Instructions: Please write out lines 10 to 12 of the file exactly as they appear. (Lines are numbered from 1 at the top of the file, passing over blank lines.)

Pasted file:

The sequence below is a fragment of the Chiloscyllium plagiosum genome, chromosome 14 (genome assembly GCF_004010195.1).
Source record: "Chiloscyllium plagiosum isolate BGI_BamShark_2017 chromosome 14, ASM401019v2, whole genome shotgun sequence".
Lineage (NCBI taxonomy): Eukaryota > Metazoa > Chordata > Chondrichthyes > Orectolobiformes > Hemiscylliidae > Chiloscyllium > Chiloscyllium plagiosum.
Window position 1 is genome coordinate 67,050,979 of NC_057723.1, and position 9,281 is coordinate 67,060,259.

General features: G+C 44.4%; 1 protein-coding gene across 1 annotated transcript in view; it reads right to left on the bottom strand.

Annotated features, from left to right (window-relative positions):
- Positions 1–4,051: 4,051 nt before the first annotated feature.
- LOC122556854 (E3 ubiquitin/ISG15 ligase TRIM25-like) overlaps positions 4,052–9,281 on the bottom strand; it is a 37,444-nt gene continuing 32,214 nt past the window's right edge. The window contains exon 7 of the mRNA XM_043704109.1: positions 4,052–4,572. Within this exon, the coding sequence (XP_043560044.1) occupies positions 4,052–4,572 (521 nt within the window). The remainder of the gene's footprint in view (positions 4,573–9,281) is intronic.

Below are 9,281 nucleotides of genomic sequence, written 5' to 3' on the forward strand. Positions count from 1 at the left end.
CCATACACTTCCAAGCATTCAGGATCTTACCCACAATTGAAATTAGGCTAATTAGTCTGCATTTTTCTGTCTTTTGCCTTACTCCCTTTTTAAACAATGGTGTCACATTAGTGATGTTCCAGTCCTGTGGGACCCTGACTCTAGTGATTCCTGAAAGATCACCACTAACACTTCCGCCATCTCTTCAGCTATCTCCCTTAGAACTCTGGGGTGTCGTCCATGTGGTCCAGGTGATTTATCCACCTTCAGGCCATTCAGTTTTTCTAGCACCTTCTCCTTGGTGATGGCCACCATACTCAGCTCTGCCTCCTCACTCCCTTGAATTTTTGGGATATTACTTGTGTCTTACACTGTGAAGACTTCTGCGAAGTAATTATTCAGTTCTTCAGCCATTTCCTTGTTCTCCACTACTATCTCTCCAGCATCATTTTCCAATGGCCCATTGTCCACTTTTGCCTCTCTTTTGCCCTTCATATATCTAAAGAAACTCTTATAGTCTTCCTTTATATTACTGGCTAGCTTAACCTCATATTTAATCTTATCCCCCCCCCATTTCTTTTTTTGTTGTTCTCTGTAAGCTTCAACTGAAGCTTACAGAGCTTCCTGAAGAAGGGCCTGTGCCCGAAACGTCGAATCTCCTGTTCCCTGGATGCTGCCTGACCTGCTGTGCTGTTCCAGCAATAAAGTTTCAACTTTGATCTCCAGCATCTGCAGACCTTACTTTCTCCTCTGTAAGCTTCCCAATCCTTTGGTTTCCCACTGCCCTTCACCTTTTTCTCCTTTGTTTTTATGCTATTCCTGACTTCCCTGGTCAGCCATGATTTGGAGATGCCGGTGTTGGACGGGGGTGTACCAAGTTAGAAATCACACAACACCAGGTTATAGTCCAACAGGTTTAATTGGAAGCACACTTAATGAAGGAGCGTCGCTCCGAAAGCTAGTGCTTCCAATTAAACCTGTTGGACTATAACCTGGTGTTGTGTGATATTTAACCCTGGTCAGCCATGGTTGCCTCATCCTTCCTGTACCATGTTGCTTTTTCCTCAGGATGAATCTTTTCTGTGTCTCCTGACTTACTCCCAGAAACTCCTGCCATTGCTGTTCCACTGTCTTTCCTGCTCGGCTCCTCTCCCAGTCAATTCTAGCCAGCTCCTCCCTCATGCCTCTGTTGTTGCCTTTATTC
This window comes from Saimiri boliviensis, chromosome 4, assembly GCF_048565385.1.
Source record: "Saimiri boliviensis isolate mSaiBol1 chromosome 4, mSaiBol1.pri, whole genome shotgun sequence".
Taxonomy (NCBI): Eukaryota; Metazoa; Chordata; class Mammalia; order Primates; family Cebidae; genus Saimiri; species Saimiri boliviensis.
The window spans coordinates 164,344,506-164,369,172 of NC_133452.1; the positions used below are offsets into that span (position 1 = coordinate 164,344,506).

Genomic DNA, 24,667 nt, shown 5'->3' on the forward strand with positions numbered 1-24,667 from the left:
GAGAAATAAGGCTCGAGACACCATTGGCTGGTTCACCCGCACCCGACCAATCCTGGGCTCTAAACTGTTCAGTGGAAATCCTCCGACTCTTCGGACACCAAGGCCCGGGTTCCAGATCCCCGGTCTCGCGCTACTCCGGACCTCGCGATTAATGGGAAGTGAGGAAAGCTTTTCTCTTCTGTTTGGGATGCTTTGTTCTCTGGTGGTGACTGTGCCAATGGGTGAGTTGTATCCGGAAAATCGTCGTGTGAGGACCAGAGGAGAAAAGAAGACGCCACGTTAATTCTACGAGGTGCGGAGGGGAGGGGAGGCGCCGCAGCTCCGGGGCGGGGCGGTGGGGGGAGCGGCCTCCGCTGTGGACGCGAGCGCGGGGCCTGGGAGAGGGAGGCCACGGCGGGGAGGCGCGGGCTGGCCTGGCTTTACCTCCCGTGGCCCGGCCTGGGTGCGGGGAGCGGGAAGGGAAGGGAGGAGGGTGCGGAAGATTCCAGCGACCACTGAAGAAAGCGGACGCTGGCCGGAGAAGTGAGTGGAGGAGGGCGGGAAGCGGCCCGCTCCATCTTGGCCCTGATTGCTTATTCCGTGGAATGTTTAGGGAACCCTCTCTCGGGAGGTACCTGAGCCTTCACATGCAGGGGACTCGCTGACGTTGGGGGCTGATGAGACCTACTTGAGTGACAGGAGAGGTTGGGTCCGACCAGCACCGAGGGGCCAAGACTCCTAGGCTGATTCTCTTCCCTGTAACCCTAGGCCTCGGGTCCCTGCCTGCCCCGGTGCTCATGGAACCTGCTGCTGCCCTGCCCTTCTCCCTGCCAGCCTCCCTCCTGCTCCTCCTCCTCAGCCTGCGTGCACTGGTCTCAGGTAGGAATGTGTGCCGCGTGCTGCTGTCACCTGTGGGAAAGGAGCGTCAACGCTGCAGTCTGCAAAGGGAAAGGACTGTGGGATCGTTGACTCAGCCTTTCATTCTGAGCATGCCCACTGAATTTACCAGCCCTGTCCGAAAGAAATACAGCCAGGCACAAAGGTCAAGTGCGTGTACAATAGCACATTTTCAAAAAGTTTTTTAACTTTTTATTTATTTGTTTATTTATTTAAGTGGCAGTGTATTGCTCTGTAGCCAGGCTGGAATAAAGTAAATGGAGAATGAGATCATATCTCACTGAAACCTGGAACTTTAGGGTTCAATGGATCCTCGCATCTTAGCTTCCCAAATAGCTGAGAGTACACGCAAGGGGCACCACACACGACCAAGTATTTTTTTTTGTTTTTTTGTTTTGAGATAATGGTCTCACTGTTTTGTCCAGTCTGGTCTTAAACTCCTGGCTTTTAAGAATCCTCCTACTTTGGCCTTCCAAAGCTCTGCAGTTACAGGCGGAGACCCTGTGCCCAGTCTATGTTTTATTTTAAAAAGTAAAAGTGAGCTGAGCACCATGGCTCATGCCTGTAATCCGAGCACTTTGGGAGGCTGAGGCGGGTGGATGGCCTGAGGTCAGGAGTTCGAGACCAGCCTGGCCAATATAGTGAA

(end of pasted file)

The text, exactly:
CCATACACTTCCAAGCATTCAGGATCTTACCCACAATTGAAATTAGGCTAATTAGTCTGCATTTTTCTGTCTTTTGCCTTACTCCCTTTTTAAACAATGGTGTCACATTAGTGATGTTCCAGTCCTGTGGGACCCTGACTCTAGTGATTCCTGAAAGATCACCACTAACACTTCCGCCATCTCTTCAGCTATCTCCCTTAGAACTCTGGGGTGTCGTCCATGTGGTCCAGGTGATTTATCCACCTTCAGGCCATTCAGTTTTTCTAGCACCTTCTCCTTGGTGATGGCCACCATACTCAGCTCTGCCTCCTCACTCCCTTGAATTTTTGGGATATTACTTGTGTCTTACACTGTGAAGACTTCTGCGAAGTAATTATTCAGTTCTTCAGCCATTTCCTTGTTCTCCACTACTATCTCTCCAGCATCATTTTCCAATGGCCCATTGTCCACTTTTGCCTCTCTTTTGCCCTTCATATATCTAAAGAAACTCTTATAGTCTTCCTTTATATTACTGGCTAGCTTAACCTCATATTTAATCTTATCCCCCCCCCATTTCTTTTTTTGTTGTTCTCTGTAAGCTTCAACTGAAGCTTACAGAGCTTCCTGAAGAAGGGCCTGTGCCCGAAACGTCGAATCTCCTGTTCCCTGGATGCTGCCTGACCTGCTGTGCTGTTCCAGCAATAAAGTTTCAACTTTGATCTCCAGCATCTGCAGACCTTACTTTCTCCTCTGTAAGCTTCCCAATCCTTTGGTTTCCCACTGCCCTTCACCTTTTTCTCCTTTGTTTTTATGCTATTCCTGACTTCCCTGGTCAGCCATGATTTGGAGATGCCGGTGTTGGACGGGGGTGTACCAAGTTAGAAATCACACAACACCAGGTTATAGTCCAACAGGTTTAATTGGAAGCACACTTAATGAAGGAGCGTCGCTCCGAAAGCTAGTGCTTCCAATTAAACCTGTTGGACTATAACCTGGTGTTGTGTGATATTTAACCCTGGTCAGCCATGGTTGCCTCATCCTTCCTGTACCATGTTGCTTTTTCCTCAGGATGAATCTTTTCTGTGTCTCCTGACTTACTCCCAGAAACTCCTGCCATTGCTGTTCCACTGTCTTTCCTGCTCGGCTCCTCTCCCAGTCAATTCTAGCCAGCTCCTCCCTCATGCCTCTGTTGTTGCCTTTATTC
This window comes from Saimiri boliviensis, chromosome 4, assembly GCF_048565385.1.
Source record: "Saimiri boliviensis isolate mSaiBol1 chromosome 4, mSaiBol1.pri, whole genome shotgun sequence".